The book also covers related factors such as getting more sleep, reducing stress, drinking the right amount of water. Keeping track with things such as sharing your plan with friends and family, a scale you weigh in on each day at the same time, and how your clothes fit — all to make sure you keep on track. Good stuff!
The author presents a practical and logical argument for anyone wishing to lose weight. He highlights many key issues that usually discourage people from trying a "diet": lack of time, restricted foods, buying expensive equipment or gym membership, and age are to name a few. His basic premise is this: the best way to lose weight is to count your calories while participating in strength training to develop lean muscle. The book features 2 eight week exercise plans, 8 weeks of food recipes, shopping list, and forms to keep track of calories and workout information. So the real question is: Does it work? I am going to put myself through the 8 week program to see how effective it is. I will post my results here after the 8 weeks.
I like his idea that the way to loose weight is through building muscle. His idea of cardio making you hungry is dead on. the day after I use the treadmill all I want to do is eat. He says you don't have to be a bench head to build muscle but a weight bench is what I have, so it would have been nice to see exercises for the bench. my biggest gripe are the recipies. Everytime I read a weight loos book over half the food is something i wont eat. not one day in his extensive food plan had beef it was all fish or chicken. I'll eat a little chicken but no fish. but if you like all kinds of foods then you are set. he even provides you with a shopping list that goes by the week you are in. Also included is an exercise log and food diary. i would recomend printing them.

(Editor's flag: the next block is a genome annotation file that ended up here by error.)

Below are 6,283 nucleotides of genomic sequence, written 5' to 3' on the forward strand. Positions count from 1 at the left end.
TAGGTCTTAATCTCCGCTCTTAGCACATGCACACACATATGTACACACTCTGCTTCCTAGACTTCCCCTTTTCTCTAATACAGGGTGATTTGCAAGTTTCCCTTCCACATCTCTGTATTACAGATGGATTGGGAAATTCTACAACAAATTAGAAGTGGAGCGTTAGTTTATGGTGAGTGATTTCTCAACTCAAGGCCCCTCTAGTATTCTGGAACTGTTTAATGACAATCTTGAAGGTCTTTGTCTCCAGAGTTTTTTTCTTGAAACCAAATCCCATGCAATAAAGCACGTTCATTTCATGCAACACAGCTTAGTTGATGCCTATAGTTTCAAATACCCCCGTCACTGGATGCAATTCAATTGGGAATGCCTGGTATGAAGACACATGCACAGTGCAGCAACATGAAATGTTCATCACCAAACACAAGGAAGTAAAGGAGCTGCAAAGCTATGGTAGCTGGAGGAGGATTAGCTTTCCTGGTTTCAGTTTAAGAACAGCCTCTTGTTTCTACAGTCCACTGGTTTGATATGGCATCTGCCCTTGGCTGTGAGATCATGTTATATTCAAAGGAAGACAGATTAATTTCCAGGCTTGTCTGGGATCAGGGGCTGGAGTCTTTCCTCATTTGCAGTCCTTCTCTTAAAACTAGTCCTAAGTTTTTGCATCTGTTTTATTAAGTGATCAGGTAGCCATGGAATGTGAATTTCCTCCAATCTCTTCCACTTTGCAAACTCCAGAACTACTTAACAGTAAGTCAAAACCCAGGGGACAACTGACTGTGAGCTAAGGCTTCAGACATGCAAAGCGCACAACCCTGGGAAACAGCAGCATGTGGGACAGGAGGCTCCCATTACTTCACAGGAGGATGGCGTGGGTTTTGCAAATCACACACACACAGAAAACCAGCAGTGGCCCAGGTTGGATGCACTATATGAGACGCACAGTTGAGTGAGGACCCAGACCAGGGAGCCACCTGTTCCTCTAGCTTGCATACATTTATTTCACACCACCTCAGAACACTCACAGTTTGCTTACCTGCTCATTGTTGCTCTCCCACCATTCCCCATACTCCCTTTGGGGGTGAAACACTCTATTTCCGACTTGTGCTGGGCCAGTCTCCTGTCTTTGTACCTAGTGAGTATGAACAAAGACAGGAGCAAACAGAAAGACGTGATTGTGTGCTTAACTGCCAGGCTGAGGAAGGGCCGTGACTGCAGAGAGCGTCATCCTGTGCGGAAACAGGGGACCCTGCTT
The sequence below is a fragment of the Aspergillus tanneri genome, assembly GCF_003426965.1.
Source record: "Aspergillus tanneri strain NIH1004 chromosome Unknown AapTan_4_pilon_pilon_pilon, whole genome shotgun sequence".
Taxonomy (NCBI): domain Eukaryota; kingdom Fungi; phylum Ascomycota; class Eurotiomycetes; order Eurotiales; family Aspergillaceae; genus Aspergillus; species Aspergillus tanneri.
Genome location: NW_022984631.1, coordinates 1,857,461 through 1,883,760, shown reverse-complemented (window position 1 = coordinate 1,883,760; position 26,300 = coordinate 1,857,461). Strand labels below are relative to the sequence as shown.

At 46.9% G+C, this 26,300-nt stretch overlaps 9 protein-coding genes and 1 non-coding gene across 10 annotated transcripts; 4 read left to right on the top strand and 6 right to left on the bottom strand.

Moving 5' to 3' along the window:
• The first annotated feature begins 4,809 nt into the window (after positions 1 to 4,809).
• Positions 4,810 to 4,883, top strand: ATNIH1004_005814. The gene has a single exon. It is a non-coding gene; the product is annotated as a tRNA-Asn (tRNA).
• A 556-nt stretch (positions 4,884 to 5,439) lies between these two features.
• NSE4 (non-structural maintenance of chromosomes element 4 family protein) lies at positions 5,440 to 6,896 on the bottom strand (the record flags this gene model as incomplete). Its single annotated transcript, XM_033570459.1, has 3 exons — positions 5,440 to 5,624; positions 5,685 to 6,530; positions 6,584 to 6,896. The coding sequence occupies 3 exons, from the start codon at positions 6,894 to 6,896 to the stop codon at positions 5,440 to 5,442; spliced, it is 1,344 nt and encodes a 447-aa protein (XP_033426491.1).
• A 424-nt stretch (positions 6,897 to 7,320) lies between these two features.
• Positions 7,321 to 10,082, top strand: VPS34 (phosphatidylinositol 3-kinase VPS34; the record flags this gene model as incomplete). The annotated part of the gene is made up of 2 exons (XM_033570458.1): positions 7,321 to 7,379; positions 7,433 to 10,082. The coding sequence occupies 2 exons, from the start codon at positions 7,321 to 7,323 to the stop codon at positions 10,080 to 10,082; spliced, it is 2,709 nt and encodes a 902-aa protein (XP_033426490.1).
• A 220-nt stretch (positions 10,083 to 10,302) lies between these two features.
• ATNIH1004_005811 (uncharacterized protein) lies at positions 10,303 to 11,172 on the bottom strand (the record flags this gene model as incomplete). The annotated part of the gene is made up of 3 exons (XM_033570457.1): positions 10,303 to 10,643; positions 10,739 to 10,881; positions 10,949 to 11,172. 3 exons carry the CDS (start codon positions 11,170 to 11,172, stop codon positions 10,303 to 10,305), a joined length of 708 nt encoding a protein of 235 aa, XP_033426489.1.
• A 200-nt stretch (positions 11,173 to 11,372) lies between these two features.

I am a strong believer that high intenstiy cardio does cause overuse injuries and that you can not lose weight without counting calories. This is a very doable plan that everyone can follow. Most people get burned out too quickly by too much cardio and quite. It will show you how to achieve and maintain an ideal and healthy body that people of all ages can do to have a functioning body in aging years.
The main focus of this book is on strength training and the importance of building muscle to maintain weight loss instead of doing cardio. Karas lays out all the reasons in a straight forward way that makes sense. The exercise he offers are effective and easy for beginners. My only complaint about this book is how restrictive his diet plan was based on other diet books I've read. I would give the book an A for the exercise portion and a D for the food portion.
This was a very interesting book with a flare for not doing cardio and still losing weight. I can visualize how this will work, however I really enjoy running and this book didn't like the fact I was going to do any more than 30 minutes of cardio.
Has truly changed my mindset on exercise. I slogged away hours running, spinning and doing the elliptical, now I'm heading to weights and yoga and a half hour of interval training (love running, not giving that up!). Looking forward to his next book coming out in December.